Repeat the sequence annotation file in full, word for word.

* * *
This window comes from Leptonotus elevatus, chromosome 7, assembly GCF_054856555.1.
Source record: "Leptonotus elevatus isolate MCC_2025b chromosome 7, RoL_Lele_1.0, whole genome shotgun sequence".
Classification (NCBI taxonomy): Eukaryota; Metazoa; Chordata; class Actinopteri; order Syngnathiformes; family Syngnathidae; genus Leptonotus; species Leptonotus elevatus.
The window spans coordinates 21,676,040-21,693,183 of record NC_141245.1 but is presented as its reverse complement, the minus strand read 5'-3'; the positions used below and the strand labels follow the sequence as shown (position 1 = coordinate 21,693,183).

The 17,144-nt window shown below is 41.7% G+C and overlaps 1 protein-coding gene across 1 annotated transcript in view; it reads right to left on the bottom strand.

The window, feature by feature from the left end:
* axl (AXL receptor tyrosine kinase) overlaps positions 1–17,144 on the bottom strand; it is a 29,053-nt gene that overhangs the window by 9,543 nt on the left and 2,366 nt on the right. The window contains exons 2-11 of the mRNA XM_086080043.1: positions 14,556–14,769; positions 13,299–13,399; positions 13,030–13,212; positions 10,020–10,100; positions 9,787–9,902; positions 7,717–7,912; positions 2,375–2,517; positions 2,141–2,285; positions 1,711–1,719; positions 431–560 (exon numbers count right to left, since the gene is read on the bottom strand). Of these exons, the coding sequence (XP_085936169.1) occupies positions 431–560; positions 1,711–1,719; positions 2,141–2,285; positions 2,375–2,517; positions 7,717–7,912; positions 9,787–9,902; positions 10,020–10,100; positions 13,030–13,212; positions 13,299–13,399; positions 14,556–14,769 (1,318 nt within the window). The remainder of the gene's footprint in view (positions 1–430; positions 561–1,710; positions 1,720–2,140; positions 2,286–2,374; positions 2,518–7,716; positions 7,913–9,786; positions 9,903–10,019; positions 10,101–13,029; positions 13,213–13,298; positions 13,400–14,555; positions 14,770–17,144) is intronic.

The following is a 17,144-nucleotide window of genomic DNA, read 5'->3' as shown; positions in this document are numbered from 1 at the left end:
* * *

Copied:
This window comes from Leptonotus elevatus, chromosome 7, assembly GCF_054856555.1.
Source record: "Leptonotus elevatus isolate MCC_2025b chromosome 7, RoL_Lele_1.0, whole genome shotgun sequence".
Classification (NCBI taxonomy): Eukaryota; Metazoa; Chordata; class Actinopteri; order Syngnathiformes; family Syngnathidae; genus Leptonotus; species Leptonotus elevatus.
The window spans coordinates 21,676,040-21,693,183 of record NC_141245.1 but is presented as its reverse complement, the minus strand read 5'-3'; the positions used below and the strand labels follow the sequence as shown (position 1 = coordinate 21,693,183).

The 17,144-nt window shown below is 41.7% G+C and overlaps 1 protein-coding gene across 1 annotated transcript in view; it reads right to left on the bottom strand.

The window, feature by feature from the left end:
* axl (AXL receptor tyrosine kinase) overlaps positions 1–17,144 on the bottom strand; it is a 29,053-nt gene that overhangs the window by 9,543 nt on the left and 2,366 nt on the right. The window contains exons 2-11 of the mRNA XM_086080043.1: positions 14,556–14,769; positions 13,299–13,399; positions 13,030–13,212; positions 10,020–10,100; positions 9,787–9,902; positions 7,717–7,912; positions 2,375–2,517; positions 2,141–2,285; positions 1,711–1,719; positions 431–560 (exon numbers count right to left, since the gene is read on the bottom strand). Of these exons, the coding sequence (XP_085936169.1) occupies positions 431–560; positions 1,711–1,719; positions 2,141–2,285; positions 2,375–2,517; positions 7,717–7,912; positions 9,787–9,902; positions 10,020–10,100; positions 13,030–13,212; positions 13,299–13,399; positions 14,556–14,769 (1,318 nt within the window). The remainder of the gene's footprint in view (positions 1–430; positions 561–1,710; positions 1,720–2,140; positions 2,286–2,374; positions 2,518–7,716; positions 7,913–9,786; positions 9,903–10,019; positions 10,101–13,029; positions 13,213–13,298; positions 13,400–14,555; positions 14,770–17,144) is intronic.

The following is a 17,144-nucleotide window of genomic DNA, read 5'->3' as shown; positions in this document are numbered from 1 at the left end: